Home Civil Society Voices Judicial misconduct allegations: Establish royal commission of inquiry immediately

Judicial misconduct allegations: Establish royal commission of inquiry immediately

The Palace of Justice in Putrajaya - Photograph: Ezry Abdul Rahman from Petaling Jaya, Selangor, Malaysia [CC BY 2.0 (https://creativecommons.org/licenses/by/2.0)], via Wikimedia Commons

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The Malaysian Bar refers to Sangeet Kaur Deo’s 15 February 2019 press statement entitled “Sangeet Kaur Deo v Ketua Hakim Negara, Malaysia”.

We categorically refute her unfounded assertion that the Malaysian Bar has remained silent on Court of Appeal judge Hamid Sultan Abu Backer’s allegations of judicial interference.

Justice Hamid Sultan had earlier revealed that he had been “severely reprimanded” by a “top judge” for his dissenting judgment in the Indira Gandhi case at the Court of Appeal (Pathmanathan Krishnan v Indira Gandhi Mutho & other appeals [2016] 1 CLJ 911). He added that he was subsequently not assigned or empanelled to hear cases relating to the Federal Constitution and public interest matters.

On 20 August 2018, soon after Justice Hamid Sultan’s initial revelation, the Malaysian Bar issued a press statement entitled “Establishment of a royal commission of inquiry into the judiciary is imperative to restore and protect the integrity of the judiciary”.

In that statement, we called “for the immediate setting up of a royal commission of inquiry to investigate these serious assertions of judicial misconduct, as well as recommend holistic reforms to improve and strengthen the judiciary”.

In another press statement on 29 November 2018, we repeated our call for a royal commission of inquiry into the matter to be established without delay, as “it is imperative that immediate measures are taken to ensure that no manner of coercion, influence or threat is ever brought to bear on any judge”.

More recently, on 18 January 2019, in a speech at the opening of the Legal Year 2019 for the High Court of Sabah and Sarawak in Kota Kinabalu, the president of the Malaysian Bar once again reiterated the Malaysian Bar’s call for a royal commission of inquiry.

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Over the past few days, Malaysians have been rocked by media reports on the judiciary. Firstly, Justice Hamid Sultan made shocking new allegations that certain members of the judiciary have colluded with individuals to defraud the government. Secondly, the group Lawyers for Liberty said that it had “collected a range of evidence of interference with subordinate court judges in politically sensitive matters”.

These severe allegations of a total collapse of the integrity of certain judges are eroding public confidence in the judiciary immensely and perhaps irreparably.

The judiciary’s internal investigations into Justice Hamid Sultan’s allegations came up with inconclusive findings. This was due reportedly to the retirement of the judge concerned and other constraints and the absence of information on any investigation of judicial interference in the appeal in Karpal Singh’s sedition case.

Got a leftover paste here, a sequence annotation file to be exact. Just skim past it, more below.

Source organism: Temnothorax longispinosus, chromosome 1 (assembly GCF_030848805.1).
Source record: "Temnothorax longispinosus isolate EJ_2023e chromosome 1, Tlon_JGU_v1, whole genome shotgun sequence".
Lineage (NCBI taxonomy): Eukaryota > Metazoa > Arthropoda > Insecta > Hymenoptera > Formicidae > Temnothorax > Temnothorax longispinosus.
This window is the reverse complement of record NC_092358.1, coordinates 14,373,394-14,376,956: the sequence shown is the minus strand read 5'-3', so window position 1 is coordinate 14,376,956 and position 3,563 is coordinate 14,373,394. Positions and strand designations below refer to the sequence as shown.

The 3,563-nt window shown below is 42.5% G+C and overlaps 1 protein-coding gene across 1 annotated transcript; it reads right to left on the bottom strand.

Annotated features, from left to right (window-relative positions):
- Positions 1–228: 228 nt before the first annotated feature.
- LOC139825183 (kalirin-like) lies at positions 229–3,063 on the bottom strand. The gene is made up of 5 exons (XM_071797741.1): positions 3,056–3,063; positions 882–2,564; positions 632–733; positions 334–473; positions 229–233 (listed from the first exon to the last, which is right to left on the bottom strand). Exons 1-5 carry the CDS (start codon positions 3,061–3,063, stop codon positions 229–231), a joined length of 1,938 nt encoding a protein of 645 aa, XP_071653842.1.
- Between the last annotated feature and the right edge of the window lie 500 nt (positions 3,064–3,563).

In light of this, the urgency for a thorough investigation by a royal commission is greater than ever before. The Malaysian Bar restates our call to the government to establish such a commission at once and for the scope of the inquiry to cover all the new allegations.

The Malaysian Bar has all along taken a consistently firm and unwavering stand in demanding that the independence of the judiciary be fervently safeguarded. The proper administration of justice can only rest upon a judiciary whose independence is absolute and unimpeachable, and upon individual judges whose integrity and impartiality are faultless and unassailable. As the saying goes, even one rotten apple will spoil the entire barrel.

We note the statement issued on 16 February 2019 by the Office of the Chief Registrar of the Federal Court of Malaysia, which speaks of the judiciary’s concern over “the grave allegations made against unnamed judges and the judiciary as an institution”. The Judiciary must therefore give its fullest support for the establishment of a royal commission of inquiry and subsequently lend the commission its fullest cooperation.

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As for the ongoing case of Sangeet Kaur Deo v Ketua Hakim Negara Malaysia, the Bar Council is currently considering the proper role for the Malaysian Bar to play in the upcoming legal proceedings.

We will, without any doubt, continue to speak up over any compromise — including allegations — within the institution of the judiciary, without fear or favour. We will never be silent in the face of any unethical or unlawful practices towards or by members of the judiciary.

George Varughese is president of the Malaysian Bar.

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